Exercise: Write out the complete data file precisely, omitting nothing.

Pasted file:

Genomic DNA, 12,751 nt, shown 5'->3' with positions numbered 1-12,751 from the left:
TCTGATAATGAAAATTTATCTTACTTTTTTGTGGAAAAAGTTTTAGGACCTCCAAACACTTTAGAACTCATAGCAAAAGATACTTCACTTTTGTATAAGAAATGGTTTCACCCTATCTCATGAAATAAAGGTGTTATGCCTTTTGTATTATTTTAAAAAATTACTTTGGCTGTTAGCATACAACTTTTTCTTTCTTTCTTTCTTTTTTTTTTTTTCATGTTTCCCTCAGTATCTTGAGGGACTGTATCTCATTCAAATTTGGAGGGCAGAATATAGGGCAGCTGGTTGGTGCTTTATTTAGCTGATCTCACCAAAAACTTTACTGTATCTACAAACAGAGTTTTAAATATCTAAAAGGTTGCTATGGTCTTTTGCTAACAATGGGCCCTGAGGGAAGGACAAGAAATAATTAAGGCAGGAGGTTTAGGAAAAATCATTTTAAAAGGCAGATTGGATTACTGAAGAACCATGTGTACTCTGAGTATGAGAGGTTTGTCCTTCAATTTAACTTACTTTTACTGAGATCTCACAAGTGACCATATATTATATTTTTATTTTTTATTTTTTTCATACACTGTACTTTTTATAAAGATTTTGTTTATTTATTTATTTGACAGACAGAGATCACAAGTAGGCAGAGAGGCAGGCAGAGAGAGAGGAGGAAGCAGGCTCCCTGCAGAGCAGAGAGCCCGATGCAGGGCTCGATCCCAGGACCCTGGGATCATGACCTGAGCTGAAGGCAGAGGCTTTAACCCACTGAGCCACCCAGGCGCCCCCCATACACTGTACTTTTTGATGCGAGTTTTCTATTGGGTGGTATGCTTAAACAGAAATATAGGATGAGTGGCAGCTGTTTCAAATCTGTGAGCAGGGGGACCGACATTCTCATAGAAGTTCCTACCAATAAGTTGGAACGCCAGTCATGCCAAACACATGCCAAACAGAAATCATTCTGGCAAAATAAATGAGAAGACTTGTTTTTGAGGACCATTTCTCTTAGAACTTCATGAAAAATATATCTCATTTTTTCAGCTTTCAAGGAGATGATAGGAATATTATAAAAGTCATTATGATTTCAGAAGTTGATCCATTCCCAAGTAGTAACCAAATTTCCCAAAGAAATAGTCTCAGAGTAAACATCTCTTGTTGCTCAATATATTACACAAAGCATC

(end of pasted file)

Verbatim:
Genomic DNA, 12,751 nt, shown 5'->3' with positions numbered 1-12,751 from the left:
TCTGATAATGAAAATTTATCTTACTTTTTTGTGGAAAAAGTTTTAGGACCTCCAAACACTTTAGAACTCATAGCAAAAGATACTTCACTTTTGTATAAGAAATGGTTTCACCCTATCTCATGAAATAAAGGTGTTATGCCTTTTGTATTATTTTAAAAAATTACTTTGGCTGTTAGCATACAACTTTTTCTTTCTTTCTTTCTTTTTTTTTTTTTCATGTTTCCCTCAGTATCTTGAGGGACTGTATCTCATTCAAATTTGGAGGGCAGAATATAGGGCAGCTGGTTGGTGCTTTATTTAGCTGATCTCACCAAAAACTTTACTGTATCTACAAACAGAGTTTTAAATATCTAAAAGGTTGCTATGGTCTTTTGCTAACAATGGGCCCTGAGGGAAGGACAAGAAATAATTAAGGCAGGAGGTTTAGGAAAAATCATTTTAAAAGGCAGATTGGATTACTGAAGAACCATGTGTACTCTGAGTATGAGAGGTTTGTCCTTCAATTTAACTTACTTTTACTGAGATCTCACAAGTGACCATATATTATATTTTTATTTTTTATTTTTTTCATACACTGTACTTTTTATAAAGATTTTGTTTATTTATTTATTTGACAGACAGAGATCACAAGTAGGCAGAGAGGCAGGCAGAGAGAGAGGAGGAAGCAGGCTCCCTGCAGAGCAGAGAGCCCGATGCAGGGCTCGATCCCAGGACCCTGGGATCATGACCTGAGCTGAAGGCAGAGGCTTTAACCCACTGAGCCACCCAGGCGCCCCCCATACACTGTACTTTTTGATGCGAGTTTTCTATTGGGTGGTATGCTTAAACAGAAATATAGGATGAGTGGCAGCTGTTTCAAATCTGTGAGCAGGGGGACCGACATTCTCATAGAAGTTCCTACCAATAAGTTGGAACGCCAGTCATGCCAAACACATGCCAAACAGAAATCATTCTGGCAAAATAAATGAGAAGACTTGTTTTTGAGGACCATTTCTCTTAGAACTTCATGAAAAATATATCTCATTTTTTCAGCTTTCAAGGAGATGATAGGAATATTATAAAAGTCATTATGATTTCAGAAGTTGATCCATTCCCAAGTAGTAACCAAATTTCCCAAAGAAATAGTCTCAGAGTAAACATCTCTTGTTGCTCAATATATTACACAAAGCATC